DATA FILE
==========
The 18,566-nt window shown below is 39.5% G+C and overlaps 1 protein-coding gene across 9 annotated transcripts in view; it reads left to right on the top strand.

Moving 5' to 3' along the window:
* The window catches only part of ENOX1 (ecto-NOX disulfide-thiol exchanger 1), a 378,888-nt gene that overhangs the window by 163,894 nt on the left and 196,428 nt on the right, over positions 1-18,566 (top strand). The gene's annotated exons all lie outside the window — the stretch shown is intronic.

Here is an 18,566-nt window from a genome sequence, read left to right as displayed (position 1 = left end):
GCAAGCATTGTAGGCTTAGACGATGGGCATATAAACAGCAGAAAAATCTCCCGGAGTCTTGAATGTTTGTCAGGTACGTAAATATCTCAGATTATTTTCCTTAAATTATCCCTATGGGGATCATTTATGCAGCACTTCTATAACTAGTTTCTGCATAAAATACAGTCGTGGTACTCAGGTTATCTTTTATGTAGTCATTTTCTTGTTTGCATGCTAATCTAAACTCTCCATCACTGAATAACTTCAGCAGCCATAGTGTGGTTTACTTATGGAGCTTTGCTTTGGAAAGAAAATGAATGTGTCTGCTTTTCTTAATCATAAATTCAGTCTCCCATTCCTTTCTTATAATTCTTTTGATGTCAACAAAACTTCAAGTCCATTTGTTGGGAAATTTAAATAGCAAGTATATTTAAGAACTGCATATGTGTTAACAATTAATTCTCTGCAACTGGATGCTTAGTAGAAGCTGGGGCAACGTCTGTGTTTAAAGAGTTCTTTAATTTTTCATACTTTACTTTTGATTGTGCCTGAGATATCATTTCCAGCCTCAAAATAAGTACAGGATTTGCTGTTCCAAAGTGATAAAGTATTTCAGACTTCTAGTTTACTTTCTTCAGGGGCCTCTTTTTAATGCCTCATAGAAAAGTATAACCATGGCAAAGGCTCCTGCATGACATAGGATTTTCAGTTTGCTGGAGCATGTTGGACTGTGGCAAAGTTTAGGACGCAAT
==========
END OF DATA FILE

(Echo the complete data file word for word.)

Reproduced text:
The 18,566-nt window shown below is 39.5% G+C and overlaps 1 protein-coding gene across 9 annotated transcripts in view; it reads left to right on the top strand.

Moving 5' to 3' along the window:
* The window catches only part of ENOX1 (ecto-NOX disulfide-thiol exchanger 1), a 378,888-nt gene that overhangs the window by 163,894 nt on the left and 196,428 nt on the right, over positions 1-18,566 (top strand). The gene's annotated exons all lie outside the window — the stretch shown is intronic.

Here is an 18,566-nt window from a genome sequence, read left to right as displayed (position 1 = left end):
GCAAGCATTGTAGGCTTAGACGATGGGCATATAAACAGCAGAAAAATCTCCCGGAGTCTTGAATGTTTGTCAGGTACGTAAATATCTCAGATTATTTTCCTTAAATTATCCCTATGGGGATCATTTATGCAGCACTTCTATAACTAGTTTCTGCATAAAATACAGTCGTGGTACTCAGGTTATCTTTTATGTAGTCATTTTCTTGTTTGCATGCTAATCTAAACTCTCCATCACTGAATAACTTCAGCAGCCATAGTGTGGTTTACTTATGGAGCTTTGCTTTGGAAAGAAAATGAATGTGTCTGCTTTTCTTAATCATAAATTCAGTCTCCCATTCCTTTCTTATAATTCTTTTGATGTCAACAAAACTTCAAGTCCATTTGTTGGGAAATTTAAATAGCAAGTATATTTAAGAACTGCATATGTGTTAACAATTAATTCTCTGCAACTGGATGCTTAGTAGAAGCTGGGGCAACGTCTGTGTTTAAAGAGTTCTTTAATTTTTCATACTTTACTTTTGATTGTGCCTGAGATATCATTTCCAGCCTCAAAATAAGTACAGGATTTGCTGTTCCAAAGTGATAAAGTATTTCAGACTTCTAGTTTACTTTCTTCAGGGGCCTCTTTTTAATGCCTCATAGAAAAGTATAACCATGGCAAAGGCTCCTGCATGACATAGGATTTTCAGTTTGCTGGAGCATGTTGGACTGTGGCAAAGTTTAGGACGCAAT